ANCIENT PHILOSOPHERS AND THE MODERN INTELLECTUAL
An engraving made in Paris at the time of the French Revolution shows a little man on a distant mountain observing through a telescope the activities of mankind. There could scarcely be a better image to represent the role and position of the modern intellectual as they differ from those of his counterparts in classical antiquity. He has no secure home, no well-defined purpose. His main occupation is observing and commenting on others. In contrast, ancient intellectuals were firmly integrated in their society, whether it be the poet performing in cults and festivals, the philosopher teaching in the gymnasium and agora, or the politician in the popular assembly. Their place in society was in the city, and this was true well into late antiquity. Even the countercultural way of life of a Diogenes is unthinkable without the public arena.
We have come to know the poets and philosophers of antiquity as people who felt sure of themselves, and of their role and purpose in society. Of all the extant faces, there is not one that betrays even the faintest hint of a melancholy type suffering beneath the weight of his own intellectual gifts. There is no ancient equivalent, say, of the famous photograph of Gisèle Freund, with Walter Benjamin looking out at the viewer, his head propped on his hand, his face filled with loneliness and weltschmerz.
There have been few societies that celebrated their poets and thinkers as did the Greeks. Yet the votive and honorific statues of the Classical period celebrate them not as great intellects, but as exemplary citizens. Homer appears as the distinguished elderly man, Anacreon as the properly behaved symposiast, Sophocles as the decorous public speaker. Aeschylus' gravestone recorded only that he had fought the Persians at Marathon: not a word of his success as a writer. No matter how great a man's reputation for intellectual achievement, in democratic Athens at least, this was no reason to set him apart from the conventional appearance of his fellow citizens. But in contrast to the Classical statues of the model citizen, if we take the Weimar poets as an instance, their very gestures recall their individual characters as both poets and people. The encounter takes place not in public, but in some ideal "private" space. Goethe and Schiller are depicted as great minds with enviable human qualities, but not as model citizens with whom any of their fellows could identify. Once again there is no direct ancient parallel.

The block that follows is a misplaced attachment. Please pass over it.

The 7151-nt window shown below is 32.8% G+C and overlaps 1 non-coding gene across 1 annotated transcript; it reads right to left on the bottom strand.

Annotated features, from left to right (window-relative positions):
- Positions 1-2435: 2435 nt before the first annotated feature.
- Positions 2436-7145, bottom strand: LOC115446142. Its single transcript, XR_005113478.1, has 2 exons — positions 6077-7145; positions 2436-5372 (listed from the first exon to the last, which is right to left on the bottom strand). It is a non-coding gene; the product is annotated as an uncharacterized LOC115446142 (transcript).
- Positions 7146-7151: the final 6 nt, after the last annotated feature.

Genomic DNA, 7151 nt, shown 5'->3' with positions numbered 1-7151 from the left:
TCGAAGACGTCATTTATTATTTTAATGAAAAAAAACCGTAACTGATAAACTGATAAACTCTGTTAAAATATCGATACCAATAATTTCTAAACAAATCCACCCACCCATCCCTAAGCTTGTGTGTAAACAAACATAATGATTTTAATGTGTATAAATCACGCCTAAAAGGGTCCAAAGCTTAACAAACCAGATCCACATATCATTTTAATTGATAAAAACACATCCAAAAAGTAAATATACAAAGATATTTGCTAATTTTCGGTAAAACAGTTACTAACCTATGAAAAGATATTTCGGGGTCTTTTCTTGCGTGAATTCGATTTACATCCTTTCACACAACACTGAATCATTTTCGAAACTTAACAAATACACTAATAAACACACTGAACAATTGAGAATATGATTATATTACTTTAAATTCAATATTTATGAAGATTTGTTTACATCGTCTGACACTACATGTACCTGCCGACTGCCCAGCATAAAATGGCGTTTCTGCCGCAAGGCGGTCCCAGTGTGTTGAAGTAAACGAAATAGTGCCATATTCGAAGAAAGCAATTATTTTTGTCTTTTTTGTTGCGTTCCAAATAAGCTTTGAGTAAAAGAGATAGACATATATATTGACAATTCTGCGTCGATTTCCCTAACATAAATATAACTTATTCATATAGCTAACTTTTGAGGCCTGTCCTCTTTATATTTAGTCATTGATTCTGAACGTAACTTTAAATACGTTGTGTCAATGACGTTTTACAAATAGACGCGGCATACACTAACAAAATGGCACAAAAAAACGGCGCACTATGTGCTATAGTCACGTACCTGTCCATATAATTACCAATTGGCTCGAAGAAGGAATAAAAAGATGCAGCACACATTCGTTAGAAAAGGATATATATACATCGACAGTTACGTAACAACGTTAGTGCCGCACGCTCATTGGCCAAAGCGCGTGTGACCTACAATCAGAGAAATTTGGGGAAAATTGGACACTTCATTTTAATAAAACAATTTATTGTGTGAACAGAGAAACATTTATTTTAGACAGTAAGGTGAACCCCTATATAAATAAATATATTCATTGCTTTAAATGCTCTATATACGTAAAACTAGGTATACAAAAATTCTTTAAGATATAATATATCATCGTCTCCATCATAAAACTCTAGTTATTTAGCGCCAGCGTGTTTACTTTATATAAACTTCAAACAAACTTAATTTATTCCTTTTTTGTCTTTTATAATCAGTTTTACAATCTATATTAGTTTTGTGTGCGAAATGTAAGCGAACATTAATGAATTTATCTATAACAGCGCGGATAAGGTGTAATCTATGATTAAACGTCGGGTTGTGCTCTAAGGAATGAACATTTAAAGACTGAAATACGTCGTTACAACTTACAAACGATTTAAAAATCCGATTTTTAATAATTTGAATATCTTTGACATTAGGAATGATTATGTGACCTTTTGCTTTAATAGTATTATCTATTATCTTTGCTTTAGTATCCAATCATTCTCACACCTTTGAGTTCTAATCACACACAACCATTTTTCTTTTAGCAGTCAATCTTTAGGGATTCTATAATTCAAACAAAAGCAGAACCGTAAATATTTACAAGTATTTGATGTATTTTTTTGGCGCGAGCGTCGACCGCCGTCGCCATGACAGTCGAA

The first genuine intellectual portrait in antiquity is the likeness of Socrates with the ugly face of Silenus. This affront to the aesthetic and ethical norms of kalokagathia was designed to provoke the statue's contemporaries and, in so doing, began a long tradition that continued in the "dog's life" of Diogenes, the dessicated old bodies of Hellenistic philosopher statues, all the way to Apuleius' filthy hair. In the figure of Socrates, the Silenus mask becomes an archetype of the philosopher who questions social convention and faulty thinking, claiming for himself the role of educator in how best to think and to live one's life.
It was only about a century later, as the unifying structure of the polis was coming undone, that the Greek philosopher first acquired an image distinct from that of the average citizen and became a public figure with an authority of his own. From the early third century B.C. on, the philosopher defined himself as "the other." Interestingly, this consisted at first simply in adhering to the traditional citizen image. While their contemporaries quickly adopted the clean-shaven look initiated by Alexander the Great, the philosophers continued to let their beards grow. And while others favored more elaborate (and warmer) clothing, they clung to the simple citizen's cloak. In this sense the philosopher's image had from the start a "conservative" element. His criticism of the new mores invoked ancestral ways, that is, the age of the free and democratic polis.